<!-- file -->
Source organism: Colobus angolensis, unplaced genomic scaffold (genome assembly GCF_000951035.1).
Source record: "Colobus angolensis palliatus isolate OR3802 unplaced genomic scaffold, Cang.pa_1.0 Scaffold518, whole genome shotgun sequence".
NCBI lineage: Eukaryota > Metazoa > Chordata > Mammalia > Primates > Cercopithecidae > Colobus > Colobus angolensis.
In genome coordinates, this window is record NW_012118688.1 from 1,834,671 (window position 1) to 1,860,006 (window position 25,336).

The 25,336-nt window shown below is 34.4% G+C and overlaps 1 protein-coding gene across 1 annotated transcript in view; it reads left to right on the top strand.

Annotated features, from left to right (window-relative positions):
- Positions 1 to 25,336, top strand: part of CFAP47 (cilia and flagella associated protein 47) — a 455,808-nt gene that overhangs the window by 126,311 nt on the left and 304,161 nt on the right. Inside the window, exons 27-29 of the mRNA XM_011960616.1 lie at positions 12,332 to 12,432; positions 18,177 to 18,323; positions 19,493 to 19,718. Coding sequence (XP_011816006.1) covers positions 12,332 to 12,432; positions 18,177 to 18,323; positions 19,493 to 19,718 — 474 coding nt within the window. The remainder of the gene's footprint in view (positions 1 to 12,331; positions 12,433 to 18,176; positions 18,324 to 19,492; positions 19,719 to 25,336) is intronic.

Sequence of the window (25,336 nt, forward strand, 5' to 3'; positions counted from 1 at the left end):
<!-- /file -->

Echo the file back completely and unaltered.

Source organism: Colobus angolensis, unplaced genomic scaffold (genome assembly GCF_000951035.1).
Source record: "Colobus angolensis palliatus isolate OR3802 unplaced genomic scaffold, Cang.pa_1.0 Scaffold518, whole genome shotgun sequence".
NCBI lineage: Eukaryota > Metazoa > Chordata > Mammalia > Primates > Cercopithecidae > Colobus > Colobus angolensis.
In genome coordinates, this window is record NW_012118688.1 from 1,834,671 (window position 1) to 1,860,006 (window position 25,336).

The 25,336-nt window shown below is 34.4% G+C and overlaps 1 protein-coding gene across 1 annotated transcript in view; it reads left to right on the top strand.

Annotated features, from left to right (window-relative positions):
- Positions 1 to 25,336, top strand: part of CFAP47 (cilia and flagella associated protein 47) — a 455,808-nt gene that overhangs the window by 126,311 nt on the left and 304,161 nt on the right. Inside the window, exons 27-29 of the mRNA XM_011960616.1 lie at positions 12,332 to 12,432; positions 18,177 to 18,323; positions 19,493 to 19,718. Coding sequence (XP_011816006.1) covers positions 12,332 to 12,432; positions 18,177 to 18,323; positions 19,493 to 19,718 — 474 coding nt within the window. The remainder of the gene's footprint in view (positions 1 to 12,331; positions 12,433 to 18,176; positions 18,324 to 19,492; positions 19,719 to 25,336) is intronic.

Sequence of the window (25,336 nt, forward strand, 5' to 3'; positions counted from 1 at the left end):